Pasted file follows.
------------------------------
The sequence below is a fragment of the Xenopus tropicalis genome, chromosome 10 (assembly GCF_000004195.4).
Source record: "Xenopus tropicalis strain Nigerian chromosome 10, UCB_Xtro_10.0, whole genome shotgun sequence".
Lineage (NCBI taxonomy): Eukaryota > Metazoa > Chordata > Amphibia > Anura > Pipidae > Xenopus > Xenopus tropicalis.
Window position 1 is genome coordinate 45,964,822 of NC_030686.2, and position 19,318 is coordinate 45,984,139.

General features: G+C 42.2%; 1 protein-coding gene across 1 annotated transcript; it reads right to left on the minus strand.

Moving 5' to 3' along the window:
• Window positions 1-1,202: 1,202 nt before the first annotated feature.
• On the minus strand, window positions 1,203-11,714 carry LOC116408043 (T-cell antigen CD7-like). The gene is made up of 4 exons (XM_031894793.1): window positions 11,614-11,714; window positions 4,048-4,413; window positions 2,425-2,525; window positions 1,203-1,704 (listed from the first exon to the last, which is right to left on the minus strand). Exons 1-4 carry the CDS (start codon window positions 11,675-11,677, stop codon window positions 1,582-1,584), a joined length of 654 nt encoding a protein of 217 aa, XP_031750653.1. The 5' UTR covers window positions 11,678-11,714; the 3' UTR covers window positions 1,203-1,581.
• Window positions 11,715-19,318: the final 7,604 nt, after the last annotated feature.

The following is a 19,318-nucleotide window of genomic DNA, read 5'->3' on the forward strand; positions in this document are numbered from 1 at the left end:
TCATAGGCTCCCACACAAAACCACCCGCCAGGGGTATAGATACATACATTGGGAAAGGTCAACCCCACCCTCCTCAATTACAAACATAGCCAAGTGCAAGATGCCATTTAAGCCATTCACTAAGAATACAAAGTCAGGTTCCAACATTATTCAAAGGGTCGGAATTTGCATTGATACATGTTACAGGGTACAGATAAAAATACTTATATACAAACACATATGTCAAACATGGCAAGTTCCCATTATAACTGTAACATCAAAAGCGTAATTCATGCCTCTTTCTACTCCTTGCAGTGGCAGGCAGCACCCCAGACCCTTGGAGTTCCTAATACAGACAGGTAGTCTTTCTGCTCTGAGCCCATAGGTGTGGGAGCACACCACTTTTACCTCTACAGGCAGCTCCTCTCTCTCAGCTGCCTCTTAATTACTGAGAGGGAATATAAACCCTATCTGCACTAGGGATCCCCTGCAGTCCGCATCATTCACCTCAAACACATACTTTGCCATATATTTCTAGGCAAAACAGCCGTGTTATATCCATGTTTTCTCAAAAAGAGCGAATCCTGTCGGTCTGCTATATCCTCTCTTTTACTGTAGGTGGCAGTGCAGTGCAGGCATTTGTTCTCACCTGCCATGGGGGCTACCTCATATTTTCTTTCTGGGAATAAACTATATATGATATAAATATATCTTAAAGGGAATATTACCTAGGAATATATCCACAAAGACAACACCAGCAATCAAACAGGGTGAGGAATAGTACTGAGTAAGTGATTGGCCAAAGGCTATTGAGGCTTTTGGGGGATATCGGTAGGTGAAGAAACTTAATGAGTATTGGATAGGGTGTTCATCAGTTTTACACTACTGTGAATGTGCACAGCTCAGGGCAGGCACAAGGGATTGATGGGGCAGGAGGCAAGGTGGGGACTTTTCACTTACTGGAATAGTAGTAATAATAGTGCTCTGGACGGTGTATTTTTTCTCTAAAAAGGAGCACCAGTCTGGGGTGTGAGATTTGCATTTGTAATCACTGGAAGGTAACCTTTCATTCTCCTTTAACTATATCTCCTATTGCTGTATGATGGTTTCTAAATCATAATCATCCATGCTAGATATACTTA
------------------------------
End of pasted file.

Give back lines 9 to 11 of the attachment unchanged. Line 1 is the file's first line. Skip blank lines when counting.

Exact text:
• Window positions 11,715-19,318: the final 7,604 nt, after the last annotated feature.

The following is a 19,318-nucleotide window of genomic DNA, read 5'->3' on the forward strand; positions in this document are numbered from 1 at the left end:
TCATAGGCTCCCACACAAAACCACCCGCCAGGGGTATAGATACATACATTGGGAAAGGTCAACCCCACCCTCCTCAATTACAAACATAGCCAAGTGCAAGATGCCATTTAAGCCATTCACTAAGAATACAAAGTCAGGTTCCAACATTATTCAAAGGGTCGGAATTTGCATTGATACATGTTACAGGGTACAGATAAAAATACTTATATACAAACACATATGTCAAACATGGCAAGTTCCCATTATAACTGTAACATCAAAAGCGTAATTCATGCCTCTTTCTACTCCTTGCAGTGGCAGGCAGCACCCCAGACCCTTGGAGTTCCTAATACAGACAGGTAGTCTTTCTGCTCTGAGCCCATAGGTGTGGGAGCACACCACTTTTACCTCTACAGGCAGCTCCTCTCTCTCAGCTGCCTCTTAATTACTGAGAGGGAATATAAACCCTATCTGCACTAGGGATCCCCTGCAGTCCGCATCATTCACCTCAAACACATACTTTGCCATATATTTCTAGGCAAAACAGCCGTGTTATATCCATGTTTTCTCAAAAAGAGCGAATCCTGTCGGTCTGCTATATCCTCTCTTTTACTGTAGGTGGCAGTGCAGTGCAGGCATTTGTTCTCACCTGCCATGGGGGCTACCTCATATTTTCTTTCTGGGAATAAACTATATATGATATAAATATATCTTAAAGGGAATATTACCTAGGAATATATCCACAAAGACAACACCAGCAATCAAACAGGGTGAGGAATAGTACTGAGTAAGTGATTGGCCAAAGGCTATTGAGGCTTTTGGGGGATATCGGTAGGTGAAGAAACTTAATGAGTATTGGATAGGGTGTTCATCAGTTTTACACTACTGTGAATGTGCACAGCTCAGGGCAGGCACAAGGGATTGATGGGGCAGGAGGCAAGGTGGGGACTTTTCACTTACTGGAATAGTAGTAATAATAGTGCTCTGGACGGTGTATTTTTTCTCTAAAAAGGAGCACCAGTCTGGGGTGTGAGATTTGCATTTGTAATCACTGGAAGGTAACCTTTCATTCTCCTTTAACTATATCTCCTATTGCTGTATGATGGTTTCTAAATCATAATCATCCATGCTAGATATACTTA